FACE, PROVIDENCE, RHODE ISLAND
5⅜ by 5½ in. (13.7 by 14 cm.)
This photograph, on light- to medium-weight paper with a surface sheen, is in generally excellent condition. As is sometimes typical of Francesca Woodman's lifetime prints, it has been printed slightly asymmetrically on the sheet. When examined in raking light, a 2-1/4-inch soft crease is visible at the lower left corner as well as a few other very small handling creases in the margins, none of which appear to break the emulsion.
There is some wear at the margin edges, with a tiny tear at the lower left edge, and a sharp crease at the upper left corner. The margins are curling slightly.
The overall tonality of this photograph is less dense and saturated than its catalogue illustration.
In response to your inquiry, we are pleased to provide you with a general report of the condition of the property described above. Since we are not professional conservators or restorers, we urge you to consult with a restorer or conservator of your choice who will be better able to provide a detailed, professional report. Prospective buyers should inspect each lot to satisfy themselves as to condition and must understand that any statement made by Sotheby's is merely a subjective qualified opinion.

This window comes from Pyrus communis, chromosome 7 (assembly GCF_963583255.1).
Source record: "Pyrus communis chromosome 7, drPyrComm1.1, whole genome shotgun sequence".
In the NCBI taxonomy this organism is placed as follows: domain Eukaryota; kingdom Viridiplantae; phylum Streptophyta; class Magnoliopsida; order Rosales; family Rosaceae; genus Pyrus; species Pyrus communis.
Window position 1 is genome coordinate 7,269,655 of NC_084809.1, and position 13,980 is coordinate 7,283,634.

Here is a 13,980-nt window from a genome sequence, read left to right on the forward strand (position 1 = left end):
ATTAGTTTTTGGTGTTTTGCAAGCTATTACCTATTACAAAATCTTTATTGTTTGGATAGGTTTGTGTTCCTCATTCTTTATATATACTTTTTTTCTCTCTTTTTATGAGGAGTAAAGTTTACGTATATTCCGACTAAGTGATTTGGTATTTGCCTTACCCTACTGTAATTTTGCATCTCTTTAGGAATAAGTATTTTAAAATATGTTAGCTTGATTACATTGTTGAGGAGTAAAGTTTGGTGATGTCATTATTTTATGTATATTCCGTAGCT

NOTWITHSTANDING THIS REPORT OR ANY DISCUSSIONS CONCERNING CONDITION OF A LOT, ALL LOTS ARE OFFERED AND SOLD "AS IS" IN ACCORDANCE WITH THE CONDITIONS OF SALE PRINTED IN THE CATALOGUE.
Gift of the photographer to the present owner, 1970s, when students together at the Rhode Island School of Design
Francesca Woodman: Photographic Works (New York and Zurich, 1992), p. 68
Francesca Woodman (Fondation Cartier pour l'art Contemporain, 1998), p. 87
Chris Townsend, Francesca Woodman (London and New York, 2006), p. 95
Marco Pierini, ed., Francesca Woodman (Siena: SMS Contemporanea, 2009), p. 164
Gabriele Schor and Elizabeth Bronfen, eds., Francesca Woodman: Works from the Sammlung Verbund (Köln, 2014), pp. 85 and 135
In this complex and psychologically-loaded self-portrait, Francesca Woodman fully cropped her head of out the frame and supplanted it by a strategically-placed mask. Of this image, Lorenzo Fusi writes: ‘A white mask, a coarse cast from an androgynous face, hides the epicenter of the image, that is to say the artist sex in the foreground. The fire, the heart, the encounter between Cartesian axis – as well as the reason itself for the pose Woodman chose – are denied to us, even though the orifices on the mask function as powerful semantic detonators, their cavities a clear metaphor of the clefts in the female body . . . [her] “symbolic” body represent[s] the annihilation of the individuality of each woman to the eyes of a man, in the moment in which his gaze concentrates on her sexual organs only’ (‘You Cannot See Me from Where I Look at Myself: the Mask in Francesca Woodman’s Work,’ in Marco Pierini, Francesca Woodman, pp. 174-5).